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Preston worked at Danvers State Hospital for 24 years. For the first time he shares his story and experience working at the facility.

 
 
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John- When did you start your employment at DSH?
Preston-I went there and applied in 1968 for a maintenance position. What they had open at the time was a handyman position and it was only a 90 day temporary position. I took the job and stayed there for the 90 days and a position opened up in engineering. The hospital asked if I wanted to stay on full-time and I said I would. In my 24 years of employment at the hospital I worked in engineering, I was a carpentry handyman, I worked over at the garage and ran the transportation department. Towards the end I was the director of transportation, the head of grounds and security.

J- Where was your office located?
P- My office was behind the Kirkbride near the plumbing department. Behind the Kirkbride was where all the shops were. Masons, Plumbing,Carpentry, Blacksmith, Tinsmith, Machine shop everything. I worked with them all. The talent they had in these shops was incredible. They made everything right on the property. All the tension screens you see on the Kirkbride windows were all made in the maintenance department. The steel screens in the stairwells for patient protection were all made on site. There was basically nothing they couldn't do there.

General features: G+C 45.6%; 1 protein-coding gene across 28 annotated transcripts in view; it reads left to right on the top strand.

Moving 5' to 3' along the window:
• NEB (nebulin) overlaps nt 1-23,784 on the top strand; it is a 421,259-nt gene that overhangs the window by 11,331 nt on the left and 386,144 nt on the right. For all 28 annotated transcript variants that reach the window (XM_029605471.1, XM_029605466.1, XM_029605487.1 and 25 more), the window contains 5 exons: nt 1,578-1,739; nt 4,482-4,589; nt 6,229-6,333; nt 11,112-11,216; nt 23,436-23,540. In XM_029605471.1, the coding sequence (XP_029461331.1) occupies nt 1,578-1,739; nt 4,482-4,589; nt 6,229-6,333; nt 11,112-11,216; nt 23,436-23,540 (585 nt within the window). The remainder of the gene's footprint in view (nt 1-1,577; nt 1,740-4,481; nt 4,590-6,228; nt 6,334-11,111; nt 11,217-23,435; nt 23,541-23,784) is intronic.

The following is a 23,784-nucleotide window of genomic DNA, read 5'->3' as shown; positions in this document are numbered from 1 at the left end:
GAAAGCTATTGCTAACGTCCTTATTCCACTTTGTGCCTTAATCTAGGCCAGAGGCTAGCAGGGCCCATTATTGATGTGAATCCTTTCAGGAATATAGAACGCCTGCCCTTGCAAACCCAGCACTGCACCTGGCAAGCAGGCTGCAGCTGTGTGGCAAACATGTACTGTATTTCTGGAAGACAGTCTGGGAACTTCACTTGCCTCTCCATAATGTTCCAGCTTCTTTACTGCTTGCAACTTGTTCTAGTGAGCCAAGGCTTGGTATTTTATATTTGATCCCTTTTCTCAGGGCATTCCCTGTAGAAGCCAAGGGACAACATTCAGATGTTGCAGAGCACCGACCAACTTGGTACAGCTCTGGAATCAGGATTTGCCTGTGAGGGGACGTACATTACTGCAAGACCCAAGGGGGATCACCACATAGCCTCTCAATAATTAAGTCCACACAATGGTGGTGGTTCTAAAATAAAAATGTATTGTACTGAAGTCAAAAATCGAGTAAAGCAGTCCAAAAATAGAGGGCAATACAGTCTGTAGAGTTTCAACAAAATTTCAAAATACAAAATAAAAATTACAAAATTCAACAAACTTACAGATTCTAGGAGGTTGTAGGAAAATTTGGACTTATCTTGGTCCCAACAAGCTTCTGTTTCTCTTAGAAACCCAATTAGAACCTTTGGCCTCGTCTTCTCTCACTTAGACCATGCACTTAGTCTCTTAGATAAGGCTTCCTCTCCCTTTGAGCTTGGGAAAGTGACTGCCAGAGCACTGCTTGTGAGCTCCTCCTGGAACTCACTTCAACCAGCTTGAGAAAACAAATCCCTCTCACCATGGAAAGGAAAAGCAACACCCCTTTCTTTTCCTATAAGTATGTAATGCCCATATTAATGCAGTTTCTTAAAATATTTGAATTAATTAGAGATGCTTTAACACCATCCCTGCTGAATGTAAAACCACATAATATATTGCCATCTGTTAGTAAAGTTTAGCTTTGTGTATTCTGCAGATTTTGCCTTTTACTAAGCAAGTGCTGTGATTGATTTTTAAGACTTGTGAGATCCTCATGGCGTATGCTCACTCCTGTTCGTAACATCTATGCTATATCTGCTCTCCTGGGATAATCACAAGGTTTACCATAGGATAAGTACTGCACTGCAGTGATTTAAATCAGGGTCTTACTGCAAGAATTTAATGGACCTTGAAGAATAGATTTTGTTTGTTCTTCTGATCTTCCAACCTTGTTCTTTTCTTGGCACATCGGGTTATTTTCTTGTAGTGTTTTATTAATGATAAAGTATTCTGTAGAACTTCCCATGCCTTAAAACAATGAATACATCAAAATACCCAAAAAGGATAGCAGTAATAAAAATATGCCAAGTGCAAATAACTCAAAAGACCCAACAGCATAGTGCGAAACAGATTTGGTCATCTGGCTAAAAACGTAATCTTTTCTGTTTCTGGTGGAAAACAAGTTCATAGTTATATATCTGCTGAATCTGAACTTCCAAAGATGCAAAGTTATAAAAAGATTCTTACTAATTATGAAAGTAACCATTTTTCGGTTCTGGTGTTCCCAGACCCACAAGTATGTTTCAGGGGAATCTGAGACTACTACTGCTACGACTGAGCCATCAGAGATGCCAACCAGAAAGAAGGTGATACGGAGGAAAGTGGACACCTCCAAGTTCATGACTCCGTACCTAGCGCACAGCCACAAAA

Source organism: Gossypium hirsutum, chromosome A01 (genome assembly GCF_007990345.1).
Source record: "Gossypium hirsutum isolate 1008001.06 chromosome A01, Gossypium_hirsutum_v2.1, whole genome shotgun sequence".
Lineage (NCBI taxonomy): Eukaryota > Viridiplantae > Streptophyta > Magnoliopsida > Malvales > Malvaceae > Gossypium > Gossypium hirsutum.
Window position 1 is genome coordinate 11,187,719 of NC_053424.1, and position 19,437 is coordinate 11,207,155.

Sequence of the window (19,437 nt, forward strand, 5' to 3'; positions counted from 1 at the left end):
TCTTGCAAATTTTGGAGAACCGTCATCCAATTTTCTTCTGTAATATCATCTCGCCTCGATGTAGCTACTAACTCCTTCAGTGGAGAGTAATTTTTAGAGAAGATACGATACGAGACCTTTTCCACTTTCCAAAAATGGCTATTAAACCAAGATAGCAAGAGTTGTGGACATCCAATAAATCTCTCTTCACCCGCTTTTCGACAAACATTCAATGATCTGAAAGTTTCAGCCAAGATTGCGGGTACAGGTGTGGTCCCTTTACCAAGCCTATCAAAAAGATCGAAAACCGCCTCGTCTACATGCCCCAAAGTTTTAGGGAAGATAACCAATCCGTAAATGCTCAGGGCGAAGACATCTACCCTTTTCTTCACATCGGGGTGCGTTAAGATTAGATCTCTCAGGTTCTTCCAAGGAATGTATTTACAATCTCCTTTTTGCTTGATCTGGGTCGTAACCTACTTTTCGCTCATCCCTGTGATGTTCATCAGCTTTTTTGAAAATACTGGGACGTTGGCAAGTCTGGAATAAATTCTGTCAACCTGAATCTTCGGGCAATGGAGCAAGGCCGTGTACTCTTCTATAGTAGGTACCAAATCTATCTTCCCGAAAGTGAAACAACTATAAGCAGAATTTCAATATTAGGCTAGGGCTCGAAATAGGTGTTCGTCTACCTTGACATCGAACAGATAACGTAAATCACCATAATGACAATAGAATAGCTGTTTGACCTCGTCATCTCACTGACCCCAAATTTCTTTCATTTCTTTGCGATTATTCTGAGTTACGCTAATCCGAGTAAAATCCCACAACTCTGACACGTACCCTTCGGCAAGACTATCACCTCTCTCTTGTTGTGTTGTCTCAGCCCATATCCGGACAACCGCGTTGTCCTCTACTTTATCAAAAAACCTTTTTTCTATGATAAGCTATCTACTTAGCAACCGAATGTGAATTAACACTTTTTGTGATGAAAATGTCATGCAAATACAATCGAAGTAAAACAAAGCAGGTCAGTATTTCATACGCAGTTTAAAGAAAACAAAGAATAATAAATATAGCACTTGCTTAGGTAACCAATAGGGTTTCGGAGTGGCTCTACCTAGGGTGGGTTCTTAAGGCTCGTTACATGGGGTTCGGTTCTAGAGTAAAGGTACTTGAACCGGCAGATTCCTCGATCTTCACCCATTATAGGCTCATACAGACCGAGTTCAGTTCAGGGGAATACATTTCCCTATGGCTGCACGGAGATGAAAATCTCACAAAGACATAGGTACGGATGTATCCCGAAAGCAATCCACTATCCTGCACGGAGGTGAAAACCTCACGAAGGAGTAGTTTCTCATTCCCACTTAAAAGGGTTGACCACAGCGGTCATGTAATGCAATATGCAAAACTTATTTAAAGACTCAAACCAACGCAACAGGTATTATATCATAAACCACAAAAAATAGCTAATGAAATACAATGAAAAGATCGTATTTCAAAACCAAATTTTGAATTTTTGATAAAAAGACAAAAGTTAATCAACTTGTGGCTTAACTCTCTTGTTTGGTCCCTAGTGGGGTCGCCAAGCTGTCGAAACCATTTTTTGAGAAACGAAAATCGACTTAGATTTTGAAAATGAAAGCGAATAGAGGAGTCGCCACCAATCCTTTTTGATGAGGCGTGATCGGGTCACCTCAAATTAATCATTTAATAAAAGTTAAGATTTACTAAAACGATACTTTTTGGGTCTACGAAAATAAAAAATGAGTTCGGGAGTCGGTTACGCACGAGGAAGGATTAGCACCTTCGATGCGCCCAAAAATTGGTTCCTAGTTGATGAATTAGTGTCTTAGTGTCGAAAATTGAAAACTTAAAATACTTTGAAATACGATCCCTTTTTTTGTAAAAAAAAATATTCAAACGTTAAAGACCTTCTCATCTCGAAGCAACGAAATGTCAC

J-Were all the building in use and active when you first started?
P- Everything was for the exception of the Male and Female TB units. Even the Middleton Colony was in use. The farm, piggery, hennery was all in full operation. The slaughterhouse, the dairy where they processed their own milk, that was active and that was located at the top of the hill near the garages. We grew our own fruits and vegetables and always gave some to the inmates over at the Lawrence and Salem jails.

J-You mentioned the Middleton Colony was in use during your employment. Back in the 1930's that was housing tuberculosis patients. What was it being used for when you were there?